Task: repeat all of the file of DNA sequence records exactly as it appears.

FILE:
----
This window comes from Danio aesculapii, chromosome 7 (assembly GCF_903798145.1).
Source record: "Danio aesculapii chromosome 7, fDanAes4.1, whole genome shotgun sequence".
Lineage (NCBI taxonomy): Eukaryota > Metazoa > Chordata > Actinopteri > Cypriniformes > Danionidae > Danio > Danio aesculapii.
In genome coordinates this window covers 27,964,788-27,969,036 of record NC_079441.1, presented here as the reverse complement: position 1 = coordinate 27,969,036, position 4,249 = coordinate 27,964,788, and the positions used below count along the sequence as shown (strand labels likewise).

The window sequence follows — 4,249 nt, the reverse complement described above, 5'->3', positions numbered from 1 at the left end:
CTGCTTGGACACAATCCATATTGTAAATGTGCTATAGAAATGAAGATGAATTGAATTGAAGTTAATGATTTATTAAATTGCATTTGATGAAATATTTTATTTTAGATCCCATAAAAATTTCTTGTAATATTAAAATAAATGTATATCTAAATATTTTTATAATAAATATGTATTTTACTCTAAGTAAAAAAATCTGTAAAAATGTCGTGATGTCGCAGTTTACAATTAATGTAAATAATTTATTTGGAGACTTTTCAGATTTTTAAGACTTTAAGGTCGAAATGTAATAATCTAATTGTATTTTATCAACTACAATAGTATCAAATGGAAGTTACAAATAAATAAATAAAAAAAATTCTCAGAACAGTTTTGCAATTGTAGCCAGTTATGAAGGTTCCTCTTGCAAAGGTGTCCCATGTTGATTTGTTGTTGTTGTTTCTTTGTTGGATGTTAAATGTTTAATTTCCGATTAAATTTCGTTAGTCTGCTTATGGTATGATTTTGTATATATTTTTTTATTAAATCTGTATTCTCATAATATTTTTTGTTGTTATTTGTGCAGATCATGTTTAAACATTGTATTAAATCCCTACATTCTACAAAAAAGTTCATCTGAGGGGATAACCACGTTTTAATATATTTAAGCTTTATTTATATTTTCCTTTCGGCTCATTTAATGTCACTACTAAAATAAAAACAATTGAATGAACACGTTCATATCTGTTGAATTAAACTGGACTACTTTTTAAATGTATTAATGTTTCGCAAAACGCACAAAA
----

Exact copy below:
This window comes from Danio aesculapii, chromosome 7 (assembly GCF_903798145.1).
Source record: "Danio aesculapii chromosome 7, fDanAes4.1, whole genome shotgun sequence".
Lineage (NCBI taxonomy): Eukaryota > Metazoa > Chordata > Actinopteri > Cypriniformes > Danionidae > Danio > Danio aesculapii.
In genome coordinates this window covers 27,964,788-27,969,036 of record NC_079441.1, presented here as the reverse complement: position 1 = coordinate 27,969,036, position 4,249 = coordinate 27,964,788, and the positions used below count along the sequence as shown (strand labels likewise).

The window sequence follows — 4,249 nt, the reverse complement described above, 5'->3', positions numbered from 1 at the left end:
CTGCTTGGACACAATCCATATTGTAAATGTGCTATAGAAATGAAGATGAATTGAATTGAAGTTAATGATTTATTAAATTGCATTTGATGAAATATTTTATTTTAGATCCCATAAAAATTTCTTGTAATATTAAAATAAATGTATATCTAAATATTTTTATAATAAATATGTATTTTACTCTAAGTAAAAAAATCTGTAAAAATGTCGTGATGTCGCAGTTTACAATTAATGTAAATAATTTATTTGGAGACTTTTCAGATTTTTAAGACTTTAAGGTCGAAATGTAATAATCTAATTGTATTTTATCAACTACAATAGTATCAAATGGAAGTTACAAATAAATAAATAAAAAAAATTCTCAGAACAGTTTTGCAATTGTAGCCAGTTATGAAGGTTCCTCTTGCAAAGGTGTCCCATGTTGATTTGTTGTTGTTGTTTCTTTGTTGGATGTTAAATGTTTAATTTCCGATTAAATTTCGTTAGTCTGCTTATGGTATGATTTTGTATATATTTTTTTATTAAATCTGTATTCTCATAATATTTTTTGTTGTTATTTGTGCAGATCATGTTTAAACATTGTATTAAATCCCTACATTCTACAAAAAAGTTCATCTGAGGGGATAACCACGTTTTAATATATTTAAGCTTTATTTATATTTTCCTTTCGGCTCATTTAATGTCACTACTAAAATAAAAACAATTGAATGAACACGTTCATATCTGTTGAATTAAACTGGACTACTTTTTAAATGTATTAATGTTTCGCAAAACGCACAAAA